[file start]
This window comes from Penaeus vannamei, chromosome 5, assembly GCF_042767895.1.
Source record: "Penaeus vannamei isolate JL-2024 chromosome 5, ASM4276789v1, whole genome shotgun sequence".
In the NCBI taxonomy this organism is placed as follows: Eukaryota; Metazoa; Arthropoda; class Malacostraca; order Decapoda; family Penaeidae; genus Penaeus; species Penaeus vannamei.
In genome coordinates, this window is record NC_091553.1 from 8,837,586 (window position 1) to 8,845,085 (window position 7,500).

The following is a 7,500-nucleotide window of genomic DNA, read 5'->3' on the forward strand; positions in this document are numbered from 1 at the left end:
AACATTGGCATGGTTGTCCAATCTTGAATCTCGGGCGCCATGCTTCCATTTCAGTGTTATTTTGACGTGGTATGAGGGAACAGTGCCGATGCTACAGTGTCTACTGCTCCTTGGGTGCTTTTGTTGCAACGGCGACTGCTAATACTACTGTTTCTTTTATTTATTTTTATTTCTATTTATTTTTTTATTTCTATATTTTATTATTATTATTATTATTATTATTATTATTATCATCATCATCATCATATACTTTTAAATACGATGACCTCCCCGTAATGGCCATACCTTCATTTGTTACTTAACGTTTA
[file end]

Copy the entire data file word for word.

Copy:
This window comes from Penaeus vannamei, chromosome 5, assembly GCF_042767895.1.
Source record: "Penaeus vannamei isolate JL-2024 chromosome 5, ASM4276789v1, whole genome shotgun sequence".
In the NCBI taxonomy this organism is placed as follows: Eukaryota; Metazoa; Arthropoda; class Malacostraca; order Decapoda; family Penaeidae; genus Penaeus; species Penaeus vannamei.
In genome coordinates, this window is record NC_091553.1 from 8,837,586 (window position 1) to 8,845,085 (window position 7,500).

The following is a 7,500-nucleotide window of genomic DNA, read 5'->3' on the forward strand; positions in this document are numbered from 1 at the left end:
AACATTGGCATGGTTGTCCAATCTTGAATCTCGGGCGCCATGCTTCCATTTCAGTGTTATTTTGACGTGGTATGAGGGAACAGTGCCGATGCTACAGTGTCTACTGCTCCTTGGGTGCTTTTGTTGCAACGGCGACTGCTAATACTACTGTTTCTTTTATTTATTTTTATTTCTATTTATTTTTTTATTTCTATATTTTATTATTATTATTATTATTATTATTATTATTATCATCATCATCATCATATACTTTTAAATACGATGACCTCCCCGTAATGGCCATACCTTCATTTGTTACTTAACGTTTA